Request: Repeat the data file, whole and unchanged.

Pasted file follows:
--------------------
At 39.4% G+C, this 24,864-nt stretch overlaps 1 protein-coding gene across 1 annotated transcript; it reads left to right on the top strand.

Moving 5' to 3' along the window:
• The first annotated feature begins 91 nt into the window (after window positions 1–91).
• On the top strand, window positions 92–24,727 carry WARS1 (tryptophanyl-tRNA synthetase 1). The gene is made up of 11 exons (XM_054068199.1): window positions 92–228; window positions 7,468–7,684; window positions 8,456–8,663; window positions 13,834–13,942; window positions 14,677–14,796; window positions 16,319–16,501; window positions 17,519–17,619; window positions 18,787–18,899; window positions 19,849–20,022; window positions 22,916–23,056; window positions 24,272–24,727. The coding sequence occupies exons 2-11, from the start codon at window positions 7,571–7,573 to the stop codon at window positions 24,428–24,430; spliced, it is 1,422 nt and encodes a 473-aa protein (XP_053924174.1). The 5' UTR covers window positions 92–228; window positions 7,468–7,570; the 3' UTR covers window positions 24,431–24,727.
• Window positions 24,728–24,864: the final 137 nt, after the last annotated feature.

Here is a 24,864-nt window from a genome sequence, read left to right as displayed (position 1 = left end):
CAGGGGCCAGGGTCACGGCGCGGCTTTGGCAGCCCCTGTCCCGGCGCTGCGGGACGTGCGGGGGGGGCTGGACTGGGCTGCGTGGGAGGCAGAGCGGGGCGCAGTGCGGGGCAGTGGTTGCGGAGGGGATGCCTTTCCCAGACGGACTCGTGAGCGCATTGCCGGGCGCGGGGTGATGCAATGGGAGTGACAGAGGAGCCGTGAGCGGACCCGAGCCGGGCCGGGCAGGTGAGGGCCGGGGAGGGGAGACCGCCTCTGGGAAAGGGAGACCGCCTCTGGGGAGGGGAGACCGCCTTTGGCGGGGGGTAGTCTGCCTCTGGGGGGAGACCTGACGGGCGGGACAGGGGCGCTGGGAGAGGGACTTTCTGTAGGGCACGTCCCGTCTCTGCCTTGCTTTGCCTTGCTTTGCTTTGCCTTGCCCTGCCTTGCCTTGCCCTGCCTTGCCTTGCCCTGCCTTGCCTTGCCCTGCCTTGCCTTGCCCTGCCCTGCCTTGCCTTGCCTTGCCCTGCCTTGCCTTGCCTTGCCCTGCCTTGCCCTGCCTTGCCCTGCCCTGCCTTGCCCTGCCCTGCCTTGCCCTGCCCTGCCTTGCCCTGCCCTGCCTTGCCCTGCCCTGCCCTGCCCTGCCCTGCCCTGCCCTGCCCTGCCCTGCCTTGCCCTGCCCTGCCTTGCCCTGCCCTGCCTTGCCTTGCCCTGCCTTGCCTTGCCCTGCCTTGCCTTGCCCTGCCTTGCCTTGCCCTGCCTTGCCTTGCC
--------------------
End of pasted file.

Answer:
At 39.4% G+C, this 24,864-nt stretch overlaps 1 protein-coding gene across 1 annotated transcript; it reads left to right on the top strand.

Moving 5' to 3' along the window:
• The first annotated feature begins 91 nt into the window (after window positions 1–91).
• On the top strand, window positions 92–24,727 carry WARS1 (tryptophanyl-tRNA synthetase 1). The gene is made up of 11 exons (XM_054068199.1): window positions 92–228; window positions 7,468–7,684; window positions 8,456–8,663; window positions 13,834–13,942; window positions 14,677–14,796; window positions 16,319–16,501; window positions 17,519–17,619; window positions 18,787–18,899; window positions 19,849–20,022; window positions 22,916–23,056; window positions 24,272–24,727. The coding sequence occupies exons 2-11, from the start codon at window positions 7,571–7,573 to the stop codon at window positions 24,428–24,430; spliced, it is 1,422 nt and encodes a 473-aa protein (XP_053924174.1). The 5' UTR covers window positions 92–228; window positions 7,468–7,570; the 3' UTR covers window positions 24,431–24,727.
• Window positions 24,728–24,864: the final 137 nt, after the last annotated feature.

Here is a 24,864-nt window from a genome sequence, read left to right as displayed (position 1 = left end):
CAGGGGCCAGGGTCACGGCGCGGCTTTGGCAGCCCCTGTCCCGGCGCTGCGGGACGTGCGGGGGGGGCTGGACTGGGCTGCGTGGGAGGCAGAGCGGGGCGCAGTGCGGGGCAGTGGTTGCGGAGGGGATGCCTTTCCCAGACGGACTCGTGAGCGCATTGCCGGGCGCGGGGTGATGCAATGGGAGTGACAGAGGAGCCGTGAGCGGACCCGAGCCGGGCCGGGCAGGTGAGGGCCGGGGAGGGGAGACCGCCTCTGGGAAAGGGAGACCGCCTCTGGGGAGGGGAGACCGCCTTTGGCGGGGGGTAGTCTGCCTCTGGGGGGAGACCTGACGGGCGGGACAGGGGCGCTGGGAGAGGGACTTTCTGTAGGGCACGTCCCGTCTCTGCCTTGCTTTGCCTTGCTTTGCTTTGCCTTGCCCTGCCTTGCCTTGCCCTGCCTTGCCTTGCCCTGCCTTGCCTTGCCCTGCCTTGCCTTGCCCTGCCCTGCCTTGCCTTGCCTTGCCCTGCCTTGCCTTGCCTTGCCCTGCCTTGCCCTGCCTTGCCCTGCCCTGCCTTGCCCTGCCCTGCCTTGCCCTGCCCTGCCTTGCCCTGCCCTGCCTTGCCCTGCCCTGCCCTGCCCTGCCCTGCCCTGCCCTGCCCTGCCCTGCCTTGCCCTGCCCTGCCTTGCCCTGCCCTGCCTTGCCTTGCCCTGCCTTGCCTTGCCCTGCCTTGCCTTGCCCTGCCTTGCCTTGCCCTGCCTTGCCTTGCC